It also feels tighter around my head, though that could be a function of how it's made, or that the merino hat is years old. The Esker is made of a slightly heavier-weight wool than a single layer merino hat that I have also used for years. It's nicely finished for a double-layer hat. The top of the hat has six segments of stitching attaching the layers and a flat row of stitching around the edge (that flat seam is visible about 1 1/2 inches from the bottom of the hat in the photo below), so the two layers are well-secured and don't bunch or slide around.
The Esker has a small round symbol knit into the cap on one side and a nylon strip sewn onto the other side.
The main distinguishing factor for this hat is that it's made of yak wool. Yaks live at much higher altitudes in the Himalaya than merino sheep. So, according to Kora, the wool that yaks shed during the summer is relatively lighter and warmer than merino.
In some respects, it's not easy to determine whether yak wool feels or functions much differently from merino. Both are soft and and smooth compared to, say, a ragg wool cap. Both do a very nice job wicking moisture away from my head. On a hard hike in low to mid 20 degree weather, the Kora hat accumulated a healthy layer of frozen rime on the outside as my sweat went to the outer layer and froze—similar to how a good merino wool hat functions.
The Kora hat, perhaps due to the way it's knit or the kind of wool it's made from, does dry noticeably more quickly than either of the merino beanies I like. Also, considering how light the wool fabric feels, I think it's slightly warmer than a similar weight merino wool cap.
Quite warm considering its light weight. Warmer than synthetic hats of comparable weight. Reasonably comparable to merino wool, possibly a touch warmer. I have worn this hat on a number of walks in temperatures ranging from high teens to low 30s and felt comfortable throughout. In general, beanies are particularly well-suited for moving fast and working hard in cold weather.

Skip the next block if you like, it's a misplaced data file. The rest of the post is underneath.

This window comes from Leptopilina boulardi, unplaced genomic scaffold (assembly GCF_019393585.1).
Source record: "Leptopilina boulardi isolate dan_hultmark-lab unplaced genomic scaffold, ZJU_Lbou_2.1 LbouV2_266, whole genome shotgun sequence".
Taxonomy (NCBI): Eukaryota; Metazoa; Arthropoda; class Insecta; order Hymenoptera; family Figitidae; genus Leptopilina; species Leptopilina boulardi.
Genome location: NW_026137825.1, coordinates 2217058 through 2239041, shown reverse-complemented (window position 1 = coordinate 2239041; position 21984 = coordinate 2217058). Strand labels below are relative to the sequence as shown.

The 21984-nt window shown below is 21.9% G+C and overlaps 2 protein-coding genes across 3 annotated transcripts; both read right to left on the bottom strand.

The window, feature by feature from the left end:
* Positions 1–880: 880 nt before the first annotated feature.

WICKING AND HANDLING MOISTURE
Exceptional. Sweat wicks out quickly, yet the hat dries quickly. It doesn't dry quite as quickly as a synthetic beanie - I happen to like polartec's power stretch fabric for synthetic hats, and if I'm more concerned about sweat than warmth, I think synthetics are a better choice, but it doesn't get quite as damp and dries a little more quickly than merino wool.
Like other wool caps, this doesn't retain much if any odor. I hiked or walked with this hat every day for a week without washing it, and it didn't smell at all. When it's damp, it has a slightly wooly odor—in this respect, it functions just like merino wool. Synthetic beanies start smelling worse after a couple of days of hard work.
Kora's Shola Esker hat is a very nice-feeling wool cap that gives you everything you would want, in terms of function, from a wool beanie. It keeps you warm, wicks moisture extremely well, it's smoother than "typical" wool. The finishing is excellent, and the knit is very fine. in some respects, I think it functions better than merino. I'm not sure whether it's worth the premium price over merino wool, but I would certainly like to try out one of their base layers after wearing this hat.
Cold (but not brutally cold) weather walks and hikes.
Source: bought it new
Price Paid: $45